The state legislature is seeking policy proposals for “equity in education.” Here’s an idea: how about a money-back guarantee for public schools?
The K-12 system is based on the assumption that all students should attend neighborhood public schools. Even in the best of times, that wasn’t working for many families. Now the assigned schools aren’t even open; the governor has mandated online learning.
Virtual education has some benefits, but also imposes new costs for parents. They are now part of the educational workforce, except they’re not getting compensated.
There is a solution. School districts are funded from three primary sources: the state school fund, the federal government, and local property taxes. The state share alone averages about $10,000 per student annually. The legislature should offer parents a refund of the $10,000 if they leave the public school system. This would instantly make the departing families better off, while reducing crowded conditions for those students who remain. With fewer students, it would be easier for public schools to restore classroom education. Everyone wins.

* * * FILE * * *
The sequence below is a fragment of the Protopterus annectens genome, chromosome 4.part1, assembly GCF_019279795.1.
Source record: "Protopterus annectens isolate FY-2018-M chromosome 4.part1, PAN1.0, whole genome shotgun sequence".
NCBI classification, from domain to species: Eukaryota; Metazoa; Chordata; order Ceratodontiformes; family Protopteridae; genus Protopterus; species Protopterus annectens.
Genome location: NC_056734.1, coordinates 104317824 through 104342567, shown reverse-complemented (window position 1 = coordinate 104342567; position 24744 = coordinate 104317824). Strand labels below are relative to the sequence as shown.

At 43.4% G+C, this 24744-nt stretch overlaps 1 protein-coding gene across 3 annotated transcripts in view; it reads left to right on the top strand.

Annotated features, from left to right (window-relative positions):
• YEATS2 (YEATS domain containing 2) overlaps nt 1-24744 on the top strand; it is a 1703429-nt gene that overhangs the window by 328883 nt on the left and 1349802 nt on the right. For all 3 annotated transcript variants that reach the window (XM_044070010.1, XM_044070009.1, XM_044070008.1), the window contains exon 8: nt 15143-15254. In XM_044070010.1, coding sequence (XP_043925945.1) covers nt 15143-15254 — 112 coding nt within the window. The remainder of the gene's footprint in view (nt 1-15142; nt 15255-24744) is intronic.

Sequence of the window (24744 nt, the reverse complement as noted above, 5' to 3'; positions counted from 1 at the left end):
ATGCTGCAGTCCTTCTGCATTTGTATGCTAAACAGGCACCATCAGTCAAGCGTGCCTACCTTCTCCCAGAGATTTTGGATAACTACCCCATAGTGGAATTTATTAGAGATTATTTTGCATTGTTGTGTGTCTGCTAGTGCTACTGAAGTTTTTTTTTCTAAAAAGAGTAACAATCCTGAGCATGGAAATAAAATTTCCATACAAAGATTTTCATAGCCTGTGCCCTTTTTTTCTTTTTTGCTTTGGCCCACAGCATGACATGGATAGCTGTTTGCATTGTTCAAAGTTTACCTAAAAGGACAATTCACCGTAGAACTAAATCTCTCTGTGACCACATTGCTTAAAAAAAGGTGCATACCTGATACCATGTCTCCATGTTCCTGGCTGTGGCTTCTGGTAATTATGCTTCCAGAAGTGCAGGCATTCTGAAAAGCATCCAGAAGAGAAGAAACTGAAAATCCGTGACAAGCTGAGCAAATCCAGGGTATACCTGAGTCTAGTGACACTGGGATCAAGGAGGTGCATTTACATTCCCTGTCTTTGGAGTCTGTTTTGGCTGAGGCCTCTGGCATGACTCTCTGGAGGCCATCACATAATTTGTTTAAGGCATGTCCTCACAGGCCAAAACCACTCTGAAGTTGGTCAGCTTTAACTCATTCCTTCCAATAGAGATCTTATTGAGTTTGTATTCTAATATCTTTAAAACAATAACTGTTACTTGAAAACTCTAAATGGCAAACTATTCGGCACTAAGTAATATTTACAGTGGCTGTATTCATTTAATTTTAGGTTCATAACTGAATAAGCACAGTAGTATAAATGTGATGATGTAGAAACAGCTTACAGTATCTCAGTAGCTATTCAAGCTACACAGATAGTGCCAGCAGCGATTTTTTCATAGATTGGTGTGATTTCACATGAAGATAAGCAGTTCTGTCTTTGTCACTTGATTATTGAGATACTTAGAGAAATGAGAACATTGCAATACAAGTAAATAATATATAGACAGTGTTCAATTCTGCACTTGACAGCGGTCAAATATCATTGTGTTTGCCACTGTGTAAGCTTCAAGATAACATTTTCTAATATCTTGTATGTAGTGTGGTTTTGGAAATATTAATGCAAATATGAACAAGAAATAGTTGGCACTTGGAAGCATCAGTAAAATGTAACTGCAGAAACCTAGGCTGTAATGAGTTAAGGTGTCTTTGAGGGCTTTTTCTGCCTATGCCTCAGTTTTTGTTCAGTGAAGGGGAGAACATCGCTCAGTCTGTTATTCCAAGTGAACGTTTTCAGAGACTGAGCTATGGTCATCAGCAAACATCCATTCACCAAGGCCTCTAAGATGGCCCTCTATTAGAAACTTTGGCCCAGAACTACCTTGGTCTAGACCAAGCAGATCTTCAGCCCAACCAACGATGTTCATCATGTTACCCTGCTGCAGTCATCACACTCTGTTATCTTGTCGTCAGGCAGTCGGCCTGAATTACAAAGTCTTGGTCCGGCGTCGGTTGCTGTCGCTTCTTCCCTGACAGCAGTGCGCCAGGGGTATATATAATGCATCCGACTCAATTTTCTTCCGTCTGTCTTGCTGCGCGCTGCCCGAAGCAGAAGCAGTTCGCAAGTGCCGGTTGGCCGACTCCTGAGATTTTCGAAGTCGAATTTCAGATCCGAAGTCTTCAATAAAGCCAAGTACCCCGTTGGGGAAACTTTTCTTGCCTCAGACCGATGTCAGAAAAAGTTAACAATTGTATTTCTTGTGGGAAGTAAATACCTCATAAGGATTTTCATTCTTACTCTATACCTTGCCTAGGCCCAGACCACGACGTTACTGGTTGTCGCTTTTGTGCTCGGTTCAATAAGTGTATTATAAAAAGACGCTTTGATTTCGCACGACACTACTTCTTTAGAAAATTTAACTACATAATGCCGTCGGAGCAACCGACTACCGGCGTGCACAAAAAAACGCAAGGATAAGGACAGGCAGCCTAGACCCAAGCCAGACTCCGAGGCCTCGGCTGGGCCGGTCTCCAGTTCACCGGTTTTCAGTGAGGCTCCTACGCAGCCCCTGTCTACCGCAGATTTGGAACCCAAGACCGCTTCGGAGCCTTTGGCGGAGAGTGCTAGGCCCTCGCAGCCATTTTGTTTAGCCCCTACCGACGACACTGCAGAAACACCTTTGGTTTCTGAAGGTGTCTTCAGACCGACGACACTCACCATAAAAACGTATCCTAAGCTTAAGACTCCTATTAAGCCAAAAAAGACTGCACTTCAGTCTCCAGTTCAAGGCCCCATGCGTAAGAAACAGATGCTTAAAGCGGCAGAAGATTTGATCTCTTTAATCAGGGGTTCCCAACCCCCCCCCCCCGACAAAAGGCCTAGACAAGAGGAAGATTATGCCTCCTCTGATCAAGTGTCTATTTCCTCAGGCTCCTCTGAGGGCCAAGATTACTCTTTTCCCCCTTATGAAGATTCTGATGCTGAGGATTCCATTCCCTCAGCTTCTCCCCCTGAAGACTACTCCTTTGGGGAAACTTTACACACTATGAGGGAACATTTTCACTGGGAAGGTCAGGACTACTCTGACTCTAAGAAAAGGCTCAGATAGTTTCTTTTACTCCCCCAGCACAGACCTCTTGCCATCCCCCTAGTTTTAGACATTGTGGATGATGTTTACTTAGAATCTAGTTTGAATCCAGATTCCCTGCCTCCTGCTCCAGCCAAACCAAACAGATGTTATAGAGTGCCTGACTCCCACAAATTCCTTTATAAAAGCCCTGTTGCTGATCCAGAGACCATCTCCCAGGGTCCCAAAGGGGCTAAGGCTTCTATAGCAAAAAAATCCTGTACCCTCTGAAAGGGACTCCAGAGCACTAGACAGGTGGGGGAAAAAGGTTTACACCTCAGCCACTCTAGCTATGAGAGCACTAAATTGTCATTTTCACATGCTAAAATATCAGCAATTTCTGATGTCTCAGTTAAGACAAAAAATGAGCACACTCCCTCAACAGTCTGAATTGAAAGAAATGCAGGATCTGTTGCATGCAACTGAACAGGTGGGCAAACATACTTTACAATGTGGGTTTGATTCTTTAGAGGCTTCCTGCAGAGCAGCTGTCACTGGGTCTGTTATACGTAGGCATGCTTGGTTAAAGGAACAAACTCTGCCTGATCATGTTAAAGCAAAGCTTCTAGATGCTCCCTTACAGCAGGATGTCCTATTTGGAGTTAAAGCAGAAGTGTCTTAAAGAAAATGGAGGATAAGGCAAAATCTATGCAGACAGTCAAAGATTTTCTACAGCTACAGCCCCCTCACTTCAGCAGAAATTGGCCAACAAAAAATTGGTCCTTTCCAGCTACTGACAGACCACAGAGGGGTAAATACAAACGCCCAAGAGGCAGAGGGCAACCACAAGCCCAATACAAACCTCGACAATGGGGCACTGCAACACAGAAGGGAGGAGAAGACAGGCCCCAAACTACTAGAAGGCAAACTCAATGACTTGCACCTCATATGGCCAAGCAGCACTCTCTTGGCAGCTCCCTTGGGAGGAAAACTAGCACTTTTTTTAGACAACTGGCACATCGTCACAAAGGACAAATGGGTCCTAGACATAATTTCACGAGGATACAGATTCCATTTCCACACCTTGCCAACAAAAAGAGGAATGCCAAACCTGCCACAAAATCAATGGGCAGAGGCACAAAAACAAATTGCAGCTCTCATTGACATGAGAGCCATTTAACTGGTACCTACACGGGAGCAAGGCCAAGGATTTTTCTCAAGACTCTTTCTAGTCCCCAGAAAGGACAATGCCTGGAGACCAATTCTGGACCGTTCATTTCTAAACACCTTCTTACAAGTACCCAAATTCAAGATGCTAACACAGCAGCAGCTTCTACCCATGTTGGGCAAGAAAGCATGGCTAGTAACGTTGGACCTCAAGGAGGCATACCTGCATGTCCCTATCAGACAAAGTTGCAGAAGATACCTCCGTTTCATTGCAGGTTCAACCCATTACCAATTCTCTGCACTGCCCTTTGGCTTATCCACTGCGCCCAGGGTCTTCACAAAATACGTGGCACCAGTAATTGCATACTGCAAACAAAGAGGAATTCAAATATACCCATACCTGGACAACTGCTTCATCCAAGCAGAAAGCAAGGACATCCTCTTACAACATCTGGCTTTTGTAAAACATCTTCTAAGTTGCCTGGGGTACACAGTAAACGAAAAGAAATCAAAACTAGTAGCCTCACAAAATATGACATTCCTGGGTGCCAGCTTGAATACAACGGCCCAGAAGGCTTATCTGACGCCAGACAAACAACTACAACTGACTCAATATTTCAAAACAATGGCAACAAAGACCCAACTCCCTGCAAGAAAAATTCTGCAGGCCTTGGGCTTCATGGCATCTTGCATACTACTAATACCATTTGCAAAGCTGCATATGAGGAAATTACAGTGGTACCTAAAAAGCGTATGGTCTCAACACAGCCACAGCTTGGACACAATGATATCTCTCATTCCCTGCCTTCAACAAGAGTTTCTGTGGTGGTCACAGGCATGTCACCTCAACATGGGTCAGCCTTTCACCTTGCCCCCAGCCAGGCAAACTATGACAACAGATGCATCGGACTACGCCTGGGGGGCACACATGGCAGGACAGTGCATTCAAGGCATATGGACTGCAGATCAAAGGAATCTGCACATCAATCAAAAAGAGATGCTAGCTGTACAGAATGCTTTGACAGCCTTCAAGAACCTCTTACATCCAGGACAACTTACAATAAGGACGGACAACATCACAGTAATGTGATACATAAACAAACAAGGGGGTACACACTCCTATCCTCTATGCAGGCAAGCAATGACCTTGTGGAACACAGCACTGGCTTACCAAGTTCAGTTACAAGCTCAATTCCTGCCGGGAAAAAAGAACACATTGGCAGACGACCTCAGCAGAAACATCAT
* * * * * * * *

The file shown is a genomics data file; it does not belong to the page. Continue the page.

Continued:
One system cannot satisfy all needs. The best way to give families more options is to provide them with the equivalent of a Food Stamp card upon request, and let them swipe it for the instructional services they need.
John A. Charles, Jr. is President and CEO of Cascade Policy Institute, Oregon’s free-market public policy research organization.